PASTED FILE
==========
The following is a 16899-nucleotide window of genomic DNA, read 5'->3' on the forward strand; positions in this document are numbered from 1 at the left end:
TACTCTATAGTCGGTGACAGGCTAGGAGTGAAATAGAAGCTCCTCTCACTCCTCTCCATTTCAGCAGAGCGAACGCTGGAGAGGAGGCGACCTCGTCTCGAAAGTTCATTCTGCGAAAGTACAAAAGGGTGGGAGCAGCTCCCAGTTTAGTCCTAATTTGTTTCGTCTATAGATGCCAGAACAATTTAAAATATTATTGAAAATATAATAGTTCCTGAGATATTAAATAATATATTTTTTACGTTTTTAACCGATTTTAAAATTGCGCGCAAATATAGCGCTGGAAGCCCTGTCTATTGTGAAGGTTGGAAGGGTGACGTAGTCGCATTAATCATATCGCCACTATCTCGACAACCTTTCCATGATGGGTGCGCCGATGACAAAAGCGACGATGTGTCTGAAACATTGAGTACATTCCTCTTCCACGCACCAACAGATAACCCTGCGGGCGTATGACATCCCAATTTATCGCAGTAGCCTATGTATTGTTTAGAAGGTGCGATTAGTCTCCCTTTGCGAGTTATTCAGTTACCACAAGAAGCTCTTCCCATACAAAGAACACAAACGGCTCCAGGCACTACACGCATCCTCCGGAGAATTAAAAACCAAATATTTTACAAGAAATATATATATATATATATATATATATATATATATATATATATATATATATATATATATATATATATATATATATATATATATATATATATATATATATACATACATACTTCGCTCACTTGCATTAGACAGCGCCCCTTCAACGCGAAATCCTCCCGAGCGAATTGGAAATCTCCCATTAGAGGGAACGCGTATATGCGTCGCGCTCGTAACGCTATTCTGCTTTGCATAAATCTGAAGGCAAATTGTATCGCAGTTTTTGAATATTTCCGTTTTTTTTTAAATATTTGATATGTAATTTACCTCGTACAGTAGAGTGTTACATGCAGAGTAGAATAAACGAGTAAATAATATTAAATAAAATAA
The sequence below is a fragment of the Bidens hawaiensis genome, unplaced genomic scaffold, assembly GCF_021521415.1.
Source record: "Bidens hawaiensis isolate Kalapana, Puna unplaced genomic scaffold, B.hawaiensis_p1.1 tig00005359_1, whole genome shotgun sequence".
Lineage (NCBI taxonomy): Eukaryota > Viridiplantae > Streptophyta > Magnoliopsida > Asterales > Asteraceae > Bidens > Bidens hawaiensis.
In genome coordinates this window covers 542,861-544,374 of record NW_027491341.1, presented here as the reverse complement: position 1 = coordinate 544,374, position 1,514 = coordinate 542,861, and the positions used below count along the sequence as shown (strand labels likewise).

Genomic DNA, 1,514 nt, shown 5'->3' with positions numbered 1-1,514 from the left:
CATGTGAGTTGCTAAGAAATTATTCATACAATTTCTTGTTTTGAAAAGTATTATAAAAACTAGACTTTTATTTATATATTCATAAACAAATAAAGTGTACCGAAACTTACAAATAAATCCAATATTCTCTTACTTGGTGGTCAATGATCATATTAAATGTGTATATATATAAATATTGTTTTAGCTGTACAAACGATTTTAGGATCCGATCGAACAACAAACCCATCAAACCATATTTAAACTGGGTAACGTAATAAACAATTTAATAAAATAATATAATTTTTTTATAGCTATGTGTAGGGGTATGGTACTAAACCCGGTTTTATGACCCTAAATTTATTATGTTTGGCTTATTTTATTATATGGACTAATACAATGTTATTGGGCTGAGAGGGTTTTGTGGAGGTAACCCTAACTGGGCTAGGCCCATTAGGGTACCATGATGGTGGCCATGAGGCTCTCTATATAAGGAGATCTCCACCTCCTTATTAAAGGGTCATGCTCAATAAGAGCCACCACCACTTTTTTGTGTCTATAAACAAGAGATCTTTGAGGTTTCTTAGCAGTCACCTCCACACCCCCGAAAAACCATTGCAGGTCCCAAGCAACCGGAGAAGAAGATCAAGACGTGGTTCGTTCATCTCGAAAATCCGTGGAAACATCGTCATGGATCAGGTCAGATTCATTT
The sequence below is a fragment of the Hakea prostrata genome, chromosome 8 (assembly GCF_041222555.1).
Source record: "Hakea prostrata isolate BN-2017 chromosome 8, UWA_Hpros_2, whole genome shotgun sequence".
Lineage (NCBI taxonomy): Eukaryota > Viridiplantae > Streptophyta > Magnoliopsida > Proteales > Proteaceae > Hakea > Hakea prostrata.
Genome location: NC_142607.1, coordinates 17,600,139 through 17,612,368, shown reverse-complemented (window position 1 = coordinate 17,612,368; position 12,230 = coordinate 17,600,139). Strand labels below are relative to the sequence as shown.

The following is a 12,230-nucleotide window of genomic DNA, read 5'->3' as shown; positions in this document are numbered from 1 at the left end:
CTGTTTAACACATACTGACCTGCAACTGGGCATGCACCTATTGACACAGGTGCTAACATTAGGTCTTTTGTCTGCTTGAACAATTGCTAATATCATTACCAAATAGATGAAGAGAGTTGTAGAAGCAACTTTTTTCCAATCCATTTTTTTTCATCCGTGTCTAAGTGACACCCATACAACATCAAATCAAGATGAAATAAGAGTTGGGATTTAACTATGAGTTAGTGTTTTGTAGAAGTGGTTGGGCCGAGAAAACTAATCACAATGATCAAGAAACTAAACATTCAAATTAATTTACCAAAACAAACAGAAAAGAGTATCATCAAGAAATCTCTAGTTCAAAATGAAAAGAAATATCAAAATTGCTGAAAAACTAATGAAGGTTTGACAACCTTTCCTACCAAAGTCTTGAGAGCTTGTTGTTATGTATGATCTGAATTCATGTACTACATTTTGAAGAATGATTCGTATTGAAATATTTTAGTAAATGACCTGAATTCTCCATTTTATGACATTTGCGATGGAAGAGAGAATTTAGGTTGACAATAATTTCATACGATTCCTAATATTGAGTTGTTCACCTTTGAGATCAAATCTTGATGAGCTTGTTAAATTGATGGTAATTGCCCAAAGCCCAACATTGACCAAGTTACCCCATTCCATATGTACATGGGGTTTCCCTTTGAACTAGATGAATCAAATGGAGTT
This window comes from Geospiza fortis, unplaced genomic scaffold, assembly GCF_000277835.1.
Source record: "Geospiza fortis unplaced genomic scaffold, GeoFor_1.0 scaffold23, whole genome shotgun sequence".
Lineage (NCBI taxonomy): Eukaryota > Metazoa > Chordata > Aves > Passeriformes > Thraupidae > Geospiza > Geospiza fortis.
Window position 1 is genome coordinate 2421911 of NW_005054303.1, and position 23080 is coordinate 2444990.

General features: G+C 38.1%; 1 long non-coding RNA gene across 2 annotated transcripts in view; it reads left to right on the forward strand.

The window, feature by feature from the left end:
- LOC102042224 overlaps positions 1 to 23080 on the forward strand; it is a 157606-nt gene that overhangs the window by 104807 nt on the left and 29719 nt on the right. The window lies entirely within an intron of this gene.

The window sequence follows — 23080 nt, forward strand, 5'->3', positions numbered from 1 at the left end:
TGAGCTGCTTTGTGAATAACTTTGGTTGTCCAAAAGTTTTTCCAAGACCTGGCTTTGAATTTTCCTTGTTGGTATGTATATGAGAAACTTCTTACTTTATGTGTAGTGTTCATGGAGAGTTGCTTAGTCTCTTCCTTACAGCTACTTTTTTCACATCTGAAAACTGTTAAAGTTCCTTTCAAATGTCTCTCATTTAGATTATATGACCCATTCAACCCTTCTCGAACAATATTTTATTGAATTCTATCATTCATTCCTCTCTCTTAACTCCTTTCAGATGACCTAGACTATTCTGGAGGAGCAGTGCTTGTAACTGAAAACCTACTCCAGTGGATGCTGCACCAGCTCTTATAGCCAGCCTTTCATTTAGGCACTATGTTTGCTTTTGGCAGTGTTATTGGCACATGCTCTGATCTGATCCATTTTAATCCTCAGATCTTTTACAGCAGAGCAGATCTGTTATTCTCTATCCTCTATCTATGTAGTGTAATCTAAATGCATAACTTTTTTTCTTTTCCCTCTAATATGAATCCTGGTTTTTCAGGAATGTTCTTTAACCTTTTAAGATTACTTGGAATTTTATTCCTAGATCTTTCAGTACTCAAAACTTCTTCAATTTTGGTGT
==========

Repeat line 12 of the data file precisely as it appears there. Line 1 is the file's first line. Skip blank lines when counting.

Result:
Genome location: NC_142607.1, coordinates 17,600,139 through 17,612,368, shown reverse-complemented (window position 1 = coordinate 17,612,368; position 12,230 = coordinate 17,600,139). Strand labels below are relative to the sequence as shown.